As a general rule, if you are at a high risk of fracture, continued use of bisphosphonates is probably the prudent path.
If you are at low or moderate risk of fracture, you need to weigh the risks associated with long term use of this drug (as defined earlier in this article) and the research that is showing that there is no evidence that bisphoshonates cause a significant reduction in nonvertebral fractures.
And, of course, a well designed osteoporosis exercise program is something that everyone should be following.
Expect to hear more about this debate in the coming years as researchers spend more resources examining the long term effects of this drug. Clearly, people within the FDA and researchers in the field have concerns with the continued long term use of this drug and its effectiveness when it comes to reducing fracture risk. The problem today is that there is not enough data to provide definitive guidance or change the FDA’s regulatory position with regard to this drug.
FDA Review in More Detail
The FDA article goes into a lot of detail as to what the study involved. For those of you not interested in reviewing the article but still interested in the mechanics of the study, here is a brief summary.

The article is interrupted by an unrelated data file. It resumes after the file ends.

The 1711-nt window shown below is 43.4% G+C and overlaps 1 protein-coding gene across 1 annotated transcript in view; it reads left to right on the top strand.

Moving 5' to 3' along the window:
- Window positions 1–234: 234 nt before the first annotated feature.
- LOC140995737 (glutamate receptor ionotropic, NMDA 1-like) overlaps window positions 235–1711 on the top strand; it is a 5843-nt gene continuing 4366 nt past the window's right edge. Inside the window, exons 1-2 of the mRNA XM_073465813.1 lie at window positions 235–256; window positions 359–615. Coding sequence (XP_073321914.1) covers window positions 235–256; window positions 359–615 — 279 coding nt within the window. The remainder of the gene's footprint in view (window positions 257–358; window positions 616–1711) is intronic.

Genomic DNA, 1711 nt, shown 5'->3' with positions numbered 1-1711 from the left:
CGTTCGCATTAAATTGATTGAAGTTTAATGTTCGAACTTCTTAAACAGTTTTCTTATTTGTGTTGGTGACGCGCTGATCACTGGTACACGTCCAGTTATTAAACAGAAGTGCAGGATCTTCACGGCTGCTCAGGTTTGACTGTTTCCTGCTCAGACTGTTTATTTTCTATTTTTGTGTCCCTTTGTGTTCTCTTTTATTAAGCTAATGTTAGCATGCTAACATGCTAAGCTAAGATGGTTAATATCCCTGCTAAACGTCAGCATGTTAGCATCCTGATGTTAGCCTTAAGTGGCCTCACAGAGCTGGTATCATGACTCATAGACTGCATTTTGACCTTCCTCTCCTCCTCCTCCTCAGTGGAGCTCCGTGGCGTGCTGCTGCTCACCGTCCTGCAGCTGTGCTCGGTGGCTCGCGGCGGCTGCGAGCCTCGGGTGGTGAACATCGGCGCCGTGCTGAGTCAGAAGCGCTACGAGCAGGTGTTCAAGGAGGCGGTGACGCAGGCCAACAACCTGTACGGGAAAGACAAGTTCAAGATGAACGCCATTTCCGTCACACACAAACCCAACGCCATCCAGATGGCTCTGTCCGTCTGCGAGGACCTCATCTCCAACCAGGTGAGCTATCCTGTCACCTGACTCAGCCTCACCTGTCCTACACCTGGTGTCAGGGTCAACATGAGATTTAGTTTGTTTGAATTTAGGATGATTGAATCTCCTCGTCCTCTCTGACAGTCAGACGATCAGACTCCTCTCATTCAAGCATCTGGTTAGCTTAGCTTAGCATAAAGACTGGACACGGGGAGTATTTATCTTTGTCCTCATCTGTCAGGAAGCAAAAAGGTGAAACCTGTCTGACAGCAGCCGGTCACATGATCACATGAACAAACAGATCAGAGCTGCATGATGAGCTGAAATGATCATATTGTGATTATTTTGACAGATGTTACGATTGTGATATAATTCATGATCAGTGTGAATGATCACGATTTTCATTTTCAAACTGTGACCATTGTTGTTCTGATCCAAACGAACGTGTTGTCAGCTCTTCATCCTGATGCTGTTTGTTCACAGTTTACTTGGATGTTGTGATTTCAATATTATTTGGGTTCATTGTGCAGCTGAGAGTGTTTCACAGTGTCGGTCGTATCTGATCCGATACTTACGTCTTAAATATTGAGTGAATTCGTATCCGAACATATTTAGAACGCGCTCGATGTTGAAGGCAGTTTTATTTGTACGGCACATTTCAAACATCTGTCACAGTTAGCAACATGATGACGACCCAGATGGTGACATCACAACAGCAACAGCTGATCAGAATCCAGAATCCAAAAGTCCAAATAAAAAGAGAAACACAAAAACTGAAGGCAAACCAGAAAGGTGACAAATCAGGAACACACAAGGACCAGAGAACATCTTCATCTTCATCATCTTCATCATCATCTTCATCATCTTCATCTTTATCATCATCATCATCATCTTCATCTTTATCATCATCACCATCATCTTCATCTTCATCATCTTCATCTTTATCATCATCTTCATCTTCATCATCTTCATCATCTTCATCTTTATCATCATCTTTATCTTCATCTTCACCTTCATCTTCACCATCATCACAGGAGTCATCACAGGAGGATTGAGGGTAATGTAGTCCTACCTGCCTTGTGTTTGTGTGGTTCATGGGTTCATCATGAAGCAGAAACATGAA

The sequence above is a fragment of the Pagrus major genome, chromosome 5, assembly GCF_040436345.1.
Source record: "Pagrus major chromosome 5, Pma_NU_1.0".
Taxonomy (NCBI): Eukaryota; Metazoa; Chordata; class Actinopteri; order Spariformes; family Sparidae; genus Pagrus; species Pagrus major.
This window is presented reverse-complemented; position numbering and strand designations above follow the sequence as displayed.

The FDA examined the long term effects of three bisphosphonates: Fosamax, Reclast and Actonel. One study group took the bisphosphonate and the other took a placebo. The FDA studied the effect of the various bisphosphonates on changes in the bone density in the femoral neck and the lumbar spine. They also looked the effect on vertebral fractures.
The FDA found that continued use of bisphosphonate therapy beyond five years lead to “maintenance of bone mineral density in the femoral neck and further increases in bone mineral density at the lumbar spine”.
However, the FDA review found that the “data raise[s] the question of whether continued bisphosphonate therapy imparts additional fracture-prevention benefit, relative to cessation of therapy after 5 years.” It was this finding that caused the FDA to issue the label change mentioned above.